Is It Safe To Have Sex While Pregnant?
In healthy and uncomplicated pregnancies, sex is safe and does not carry any risks for the baby.2 In fact, sex during pregnancy can be beneficial as it promotes a loving relationship between the partners, triggers hormonal release that can ease pregnancy discomforts, and helps relieve stress during pregnancy.
Nevertheless, here are some of the most common concerns about having sex while pregnant parents-to-be might have:
Can Sex in Pregnancy Hurt the Baby?
No, sex in a healthy pregnancy cannot hurt the baby. The baby is well protected into womb by the amniotic fluid and uterine muscles. Also, a mucus plug guards the passage through the cervix. So, while having sex during pregnancy, the penis only penetrates the vagina and does not cross the cervix into the uterus nor makes contact with the baby.
Can Sex in Pregnancy Trigger Labor?
No, sex during pregnancy has not been shown to trigger a miscarriage, real contractions, or preterm birth. Some women in late pregnancy, however, can experience practice contractions, or Braxton Hicks contractions, after sex. Since this is how the uterine muscles prepare for childbirth, they are normal, go away on their own, and do not lead to real labor.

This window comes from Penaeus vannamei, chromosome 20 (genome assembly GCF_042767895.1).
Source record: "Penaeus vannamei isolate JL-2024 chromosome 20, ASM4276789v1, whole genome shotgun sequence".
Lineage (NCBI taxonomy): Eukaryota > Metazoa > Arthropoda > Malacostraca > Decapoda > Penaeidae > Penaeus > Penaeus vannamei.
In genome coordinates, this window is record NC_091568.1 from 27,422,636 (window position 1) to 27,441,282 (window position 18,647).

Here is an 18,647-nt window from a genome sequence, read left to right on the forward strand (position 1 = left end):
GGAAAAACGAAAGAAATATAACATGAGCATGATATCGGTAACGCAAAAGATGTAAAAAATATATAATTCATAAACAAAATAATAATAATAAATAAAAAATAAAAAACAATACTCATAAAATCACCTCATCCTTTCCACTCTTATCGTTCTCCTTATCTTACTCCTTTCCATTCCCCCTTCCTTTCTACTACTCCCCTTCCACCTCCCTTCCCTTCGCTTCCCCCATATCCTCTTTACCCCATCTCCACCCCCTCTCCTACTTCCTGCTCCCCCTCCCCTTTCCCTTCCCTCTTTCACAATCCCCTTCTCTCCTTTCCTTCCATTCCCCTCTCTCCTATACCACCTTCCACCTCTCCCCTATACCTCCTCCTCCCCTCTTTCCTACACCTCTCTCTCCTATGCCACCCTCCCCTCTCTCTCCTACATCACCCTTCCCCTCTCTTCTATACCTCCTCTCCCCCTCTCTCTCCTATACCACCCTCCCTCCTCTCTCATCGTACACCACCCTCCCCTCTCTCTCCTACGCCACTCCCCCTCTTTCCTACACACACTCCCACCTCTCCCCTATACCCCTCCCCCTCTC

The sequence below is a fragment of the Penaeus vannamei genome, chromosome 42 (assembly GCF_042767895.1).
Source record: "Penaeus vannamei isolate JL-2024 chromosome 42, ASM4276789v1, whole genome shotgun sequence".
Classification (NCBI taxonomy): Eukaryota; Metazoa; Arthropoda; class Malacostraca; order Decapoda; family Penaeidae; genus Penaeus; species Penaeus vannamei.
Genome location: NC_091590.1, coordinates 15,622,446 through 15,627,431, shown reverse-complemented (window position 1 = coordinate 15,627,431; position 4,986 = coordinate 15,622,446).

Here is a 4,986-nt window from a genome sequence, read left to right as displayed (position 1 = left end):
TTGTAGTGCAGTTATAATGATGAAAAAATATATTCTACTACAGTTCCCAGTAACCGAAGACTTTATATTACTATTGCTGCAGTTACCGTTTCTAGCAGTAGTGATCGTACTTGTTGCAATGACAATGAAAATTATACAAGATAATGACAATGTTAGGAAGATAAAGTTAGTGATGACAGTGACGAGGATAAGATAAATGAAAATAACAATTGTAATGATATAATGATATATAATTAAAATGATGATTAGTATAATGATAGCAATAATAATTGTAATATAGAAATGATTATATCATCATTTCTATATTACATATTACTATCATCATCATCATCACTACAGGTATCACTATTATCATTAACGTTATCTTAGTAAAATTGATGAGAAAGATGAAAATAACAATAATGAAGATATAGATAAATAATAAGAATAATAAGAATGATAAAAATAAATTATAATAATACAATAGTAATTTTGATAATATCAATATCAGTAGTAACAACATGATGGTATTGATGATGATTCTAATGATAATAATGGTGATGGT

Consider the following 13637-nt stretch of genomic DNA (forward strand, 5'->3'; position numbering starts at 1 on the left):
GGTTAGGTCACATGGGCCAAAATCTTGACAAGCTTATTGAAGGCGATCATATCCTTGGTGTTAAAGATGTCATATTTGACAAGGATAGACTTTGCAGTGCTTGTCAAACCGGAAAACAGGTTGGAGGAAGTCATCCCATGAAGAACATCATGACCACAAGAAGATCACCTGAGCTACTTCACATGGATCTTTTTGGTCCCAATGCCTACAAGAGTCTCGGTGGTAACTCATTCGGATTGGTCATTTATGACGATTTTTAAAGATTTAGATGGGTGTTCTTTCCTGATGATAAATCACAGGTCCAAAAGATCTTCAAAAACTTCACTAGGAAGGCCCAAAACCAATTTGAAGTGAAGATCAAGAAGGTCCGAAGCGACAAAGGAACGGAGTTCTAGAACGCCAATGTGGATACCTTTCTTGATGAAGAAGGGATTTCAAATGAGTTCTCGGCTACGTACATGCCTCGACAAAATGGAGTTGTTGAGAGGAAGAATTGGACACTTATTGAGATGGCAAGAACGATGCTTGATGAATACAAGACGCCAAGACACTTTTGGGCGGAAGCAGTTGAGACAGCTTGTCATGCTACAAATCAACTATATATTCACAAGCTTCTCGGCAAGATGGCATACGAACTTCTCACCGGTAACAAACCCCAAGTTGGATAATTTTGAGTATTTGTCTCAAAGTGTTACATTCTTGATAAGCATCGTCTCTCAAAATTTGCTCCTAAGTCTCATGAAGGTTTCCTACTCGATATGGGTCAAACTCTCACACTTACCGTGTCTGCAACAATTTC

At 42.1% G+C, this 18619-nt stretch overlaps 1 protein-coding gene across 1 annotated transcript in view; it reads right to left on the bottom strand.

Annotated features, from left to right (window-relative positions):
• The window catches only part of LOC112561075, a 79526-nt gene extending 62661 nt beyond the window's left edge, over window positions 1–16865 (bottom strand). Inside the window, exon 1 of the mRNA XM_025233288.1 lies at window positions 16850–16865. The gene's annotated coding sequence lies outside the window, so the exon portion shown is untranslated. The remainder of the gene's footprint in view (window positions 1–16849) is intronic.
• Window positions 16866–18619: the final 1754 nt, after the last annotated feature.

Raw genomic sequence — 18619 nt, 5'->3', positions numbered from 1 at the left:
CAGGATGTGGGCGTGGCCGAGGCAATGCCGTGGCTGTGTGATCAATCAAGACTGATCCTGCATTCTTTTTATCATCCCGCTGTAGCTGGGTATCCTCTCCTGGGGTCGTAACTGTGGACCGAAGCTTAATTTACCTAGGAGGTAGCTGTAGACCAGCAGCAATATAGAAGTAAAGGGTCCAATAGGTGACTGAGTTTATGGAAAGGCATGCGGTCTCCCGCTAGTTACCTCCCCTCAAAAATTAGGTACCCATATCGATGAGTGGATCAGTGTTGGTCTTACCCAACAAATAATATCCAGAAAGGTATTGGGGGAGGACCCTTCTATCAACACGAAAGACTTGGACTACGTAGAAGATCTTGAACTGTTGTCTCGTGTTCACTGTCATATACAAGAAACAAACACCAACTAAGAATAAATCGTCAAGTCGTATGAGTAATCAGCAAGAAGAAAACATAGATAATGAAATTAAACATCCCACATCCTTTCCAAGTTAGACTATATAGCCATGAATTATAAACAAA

Can All Women Have Sex during Pregnancy?
While most women can safely have sex when pregnant, some might have some restrictions, including those at an increased risk of premature labor due to an incompetent cervix, placenta previa, history of preterm labor, or multiple gestation.3 It is important to obtain clearance from one's doctor.
Increased or Decreased Sex Drive in Pregnancy
While safety concerns about having sex while pregnant should not be an intimacy-inhibiting factor, changes in libido might be.
As a result of rapid hormonal and physiological changes, expectant mothers might find themselves caught between an increased or decreased sex drive in pregnancy.